Maltese Conditions,  The Liver

Diagnosing Liver Issues

From my experience in the 15 plus years of breeding these little fur babies, a handful (1 in 30), of Maltese puppies will have bloodwork done in their first year probably prior to being spayed or neutered and their ALT’s will come back elevated.  There are so many questions as to the severity of the diagnosis of your pet’s liver once this happens.  Could it be a Portosystemic Shunt, Microvascular Dysplasia, or a Small Liver?  These are all totally separate issues that affect the same organ – The Liver.  PSS likely does have a genetic cause, and is thankfully less common.  MVD does not seem to be as simple.  I have been told by a highly respected veterinarian that there is no test for being a carrier of either condition, unfortunately.  The MVD is trickier because there may be some influence of environment plus a genetic tendency. This may mean a mother that gets a virus and runs a fever and is more likely to have an affected puppy.  Or a perfectly normal set of parents can have an affected puppy.  Ugh! My practice as a responsible breeder is to not breed the same sire and dam together again to possibly avoid the same occurrence.

 

In every case, the numbers (ALTs) will vary depending on the actual diagnosis and the higher the number the stronger chance it is an actual portosystemic shunt.  This is a very scary and nerve racking time for the owner, veterinarian and breeder and unfortunately is typically a process that is diagnosed in stages. I say this because I have seen it unfold in stages where as the results are normal enough that further stages of testing are not necessary and just monitoring the bloodwork from time to time is enough.  In many cases, the puppy just needs to finish maturing which could mean up until 1 year to a 1 1/2 years of age. Another scenario would be to perform a bile acid test following the first set of bloodwork and this test is done with the puppy fasting, blood sample is taken and then he/she is fed and after waiting approximately an hour or two, then another sample of bloodwork is done and sent off. The numbers from this test will show how severe the numbers are and if there are concerns at that point the next step would be to have an ultra sound. Some patients won’t need to continue through every step, again depending on how high the numbers are.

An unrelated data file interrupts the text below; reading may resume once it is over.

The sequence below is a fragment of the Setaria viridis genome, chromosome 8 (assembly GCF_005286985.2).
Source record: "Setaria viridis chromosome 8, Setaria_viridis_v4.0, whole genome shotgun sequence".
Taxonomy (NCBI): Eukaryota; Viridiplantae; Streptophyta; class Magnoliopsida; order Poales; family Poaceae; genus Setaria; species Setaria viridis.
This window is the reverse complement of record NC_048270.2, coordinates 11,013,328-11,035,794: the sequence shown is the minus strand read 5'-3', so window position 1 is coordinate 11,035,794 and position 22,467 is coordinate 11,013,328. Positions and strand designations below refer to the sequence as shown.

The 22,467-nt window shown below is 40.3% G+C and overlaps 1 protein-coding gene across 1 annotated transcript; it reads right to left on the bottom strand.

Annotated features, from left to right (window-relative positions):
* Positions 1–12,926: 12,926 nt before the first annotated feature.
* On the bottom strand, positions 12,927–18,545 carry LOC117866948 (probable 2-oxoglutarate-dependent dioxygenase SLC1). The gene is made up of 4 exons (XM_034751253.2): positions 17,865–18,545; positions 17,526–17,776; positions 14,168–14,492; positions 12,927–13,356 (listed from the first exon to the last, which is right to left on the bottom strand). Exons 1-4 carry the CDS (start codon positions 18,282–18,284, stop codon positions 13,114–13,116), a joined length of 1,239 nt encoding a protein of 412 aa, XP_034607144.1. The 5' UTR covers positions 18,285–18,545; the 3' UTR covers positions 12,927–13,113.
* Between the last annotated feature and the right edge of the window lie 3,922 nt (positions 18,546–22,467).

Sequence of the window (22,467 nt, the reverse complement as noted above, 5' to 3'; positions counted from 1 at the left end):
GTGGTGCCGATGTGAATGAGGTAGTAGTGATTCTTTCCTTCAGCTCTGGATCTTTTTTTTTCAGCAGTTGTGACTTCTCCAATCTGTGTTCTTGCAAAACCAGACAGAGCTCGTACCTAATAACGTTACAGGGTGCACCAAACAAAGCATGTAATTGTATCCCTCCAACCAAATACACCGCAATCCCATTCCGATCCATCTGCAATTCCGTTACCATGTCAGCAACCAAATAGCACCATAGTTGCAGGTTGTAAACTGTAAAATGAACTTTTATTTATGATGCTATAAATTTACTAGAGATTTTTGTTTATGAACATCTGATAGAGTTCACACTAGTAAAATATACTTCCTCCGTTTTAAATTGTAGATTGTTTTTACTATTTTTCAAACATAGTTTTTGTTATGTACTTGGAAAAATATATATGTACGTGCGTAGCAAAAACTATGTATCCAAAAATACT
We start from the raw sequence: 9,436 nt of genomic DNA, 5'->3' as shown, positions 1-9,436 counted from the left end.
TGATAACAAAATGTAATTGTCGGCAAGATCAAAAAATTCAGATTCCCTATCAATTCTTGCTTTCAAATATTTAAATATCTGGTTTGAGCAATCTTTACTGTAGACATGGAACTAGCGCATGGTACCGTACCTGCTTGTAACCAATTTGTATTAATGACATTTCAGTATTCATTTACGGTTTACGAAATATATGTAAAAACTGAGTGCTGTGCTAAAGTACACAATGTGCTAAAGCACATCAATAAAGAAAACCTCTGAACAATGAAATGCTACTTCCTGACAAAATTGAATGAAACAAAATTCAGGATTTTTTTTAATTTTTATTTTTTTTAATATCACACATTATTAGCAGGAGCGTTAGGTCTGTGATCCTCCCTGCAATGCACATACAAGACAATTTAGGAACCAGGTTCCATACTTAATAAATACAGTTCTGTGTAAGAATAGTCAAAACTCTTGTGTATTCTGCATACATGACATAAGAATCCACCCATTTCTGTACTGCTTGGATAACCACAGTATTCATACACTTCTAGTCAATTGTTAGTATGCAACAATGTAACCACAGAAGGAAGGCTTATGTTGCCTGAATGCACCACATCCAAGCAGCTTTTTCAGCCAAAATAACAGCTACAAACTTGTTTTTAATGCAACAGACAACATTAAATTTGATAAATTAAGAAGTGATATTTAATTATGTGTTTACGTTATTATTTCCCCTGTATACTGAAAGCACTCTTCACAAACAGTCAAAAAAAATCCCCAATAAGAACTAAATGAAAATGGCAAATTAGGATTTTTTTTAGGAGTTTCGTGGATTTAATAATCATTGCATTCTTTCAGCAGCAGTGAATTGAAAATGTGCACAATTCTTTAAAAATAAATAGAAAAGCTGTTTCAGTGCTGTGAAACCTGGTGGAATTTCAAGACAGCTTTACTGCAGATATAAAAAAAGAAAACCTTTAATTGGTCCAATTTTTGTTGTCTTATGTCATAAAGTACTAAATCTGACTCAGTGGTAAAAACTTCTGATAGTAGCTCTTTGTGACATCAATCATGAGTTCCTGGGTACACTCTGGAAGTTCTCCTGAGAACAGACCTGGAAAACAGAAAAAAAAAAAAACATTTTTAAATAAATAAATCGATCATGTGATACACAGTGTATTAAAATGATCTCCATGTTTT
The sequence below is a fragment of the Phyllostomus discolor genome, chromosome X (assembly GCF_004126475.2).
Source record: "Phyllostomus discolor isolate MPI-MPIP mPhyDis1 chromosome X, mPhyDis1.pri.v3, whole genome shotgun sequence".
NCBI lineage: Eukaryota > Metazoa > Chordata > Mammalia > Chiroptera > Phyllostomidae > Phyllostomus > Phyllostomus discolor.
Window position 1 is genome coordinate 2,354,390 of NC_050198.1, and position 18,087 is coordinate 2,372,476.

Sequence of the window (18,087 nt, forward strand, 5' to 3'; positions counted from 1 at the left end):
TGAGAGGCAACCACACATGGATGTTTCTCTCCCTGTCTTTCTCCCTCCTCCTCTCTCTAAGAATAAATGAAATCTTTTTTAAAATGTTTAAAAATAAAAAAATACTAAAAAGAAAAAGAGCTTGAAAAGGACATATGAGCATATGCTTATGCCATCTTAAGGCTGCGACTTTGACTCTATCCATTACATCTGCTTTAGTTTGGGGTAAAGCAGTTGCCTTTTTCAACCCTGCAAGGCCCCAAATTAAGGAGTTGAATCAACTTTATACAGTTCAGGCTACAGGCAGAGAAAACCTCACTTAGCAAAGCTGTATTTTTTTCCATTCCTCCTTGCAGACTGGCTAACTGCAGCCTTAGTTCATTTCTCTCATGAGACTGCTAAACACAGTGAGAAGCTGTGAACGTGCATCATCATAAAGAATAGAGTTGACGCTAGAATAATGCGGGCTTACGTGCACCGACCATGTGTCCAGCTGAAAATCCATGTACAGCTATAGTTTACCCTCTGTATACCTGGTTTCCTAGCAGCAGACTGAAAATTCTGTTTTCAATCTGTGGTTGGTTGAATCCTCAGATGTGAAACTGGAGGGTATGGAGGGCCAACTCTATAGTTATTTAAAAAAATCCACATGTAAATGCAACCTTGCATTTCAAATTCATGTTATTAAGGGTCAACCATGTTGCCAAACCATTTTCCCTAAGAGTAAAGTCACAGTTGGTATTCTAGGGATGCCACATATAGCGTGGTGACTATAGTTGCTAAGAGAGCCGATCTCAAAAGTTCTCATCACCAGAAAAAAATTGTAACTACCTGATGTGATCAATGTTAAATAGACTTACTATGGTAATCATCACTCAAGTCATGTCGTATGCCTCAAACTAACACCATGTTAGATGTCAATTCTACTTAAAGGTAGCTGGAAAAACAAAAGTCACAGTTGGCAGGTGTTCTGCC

As soon as there is a concern, most veterinarians feel it is best to put the puppy on either Denamarin or Denosyl which is beneficial to any animal with liver issues.  For a 5-10 lb dog, 25-35mg of Silamarin (active ingredient) is optimum. Milk thistle is also one of the main ingredients in these drugs. During this time most asymptomatic dogs with liver issues do not need significant protein restrictions in their regular diet so any high quality but not high protein (<26) is a fine choice. Some of the higher end dog foods, while they are well known for being an excellent choice for pets contain way too much protein for Maltese especially if there is an underlying liver issue.  I feed Royal Canin and my veterinarian is comfortable with the protein level in it.  I would also avoid Grain Free, there is discussion about grain free and the heart so while the jury is still out on that I would recommend avoiding it all together.

For families that have purchased a puppy through me most have heard a story a tell to everyone of my families.  When I purchased my first Maltese, I didn’t even know what a Maltese was and someone close to me had recommended this breed for non-shedding reasons.  We purchased our little boy, Oliver from Nell Boykin, Bluefield Kennels in Wilson, NC and when it was time to have him neutered we took him to have him neutered and they called me the day of and said after doing his bloodwork prior to going under anesthesia they weren’t able to proceed with the surgery because his ALT’s were abnormally high.  I was of course scared beyond words and had no idea what it meant or what could be wrong with my baby.   I called my breeder, Nell and she suggested I see her veterinarian Dr Glennon with Wilson Veterinary Hospital.  I did just that and after more maturing and another set of bloodwork, Dr Glennon eventually neutered Oliver and he lived with us 17 healthy memorable years.

So, I want to say to you, don’t panic but take this one day at a time and be sure you feel very comfortable with your veterinarian.  Some truly understand exactly what steps to take next without having you over spend to get to the most accurate diagnosis for your fur baby.

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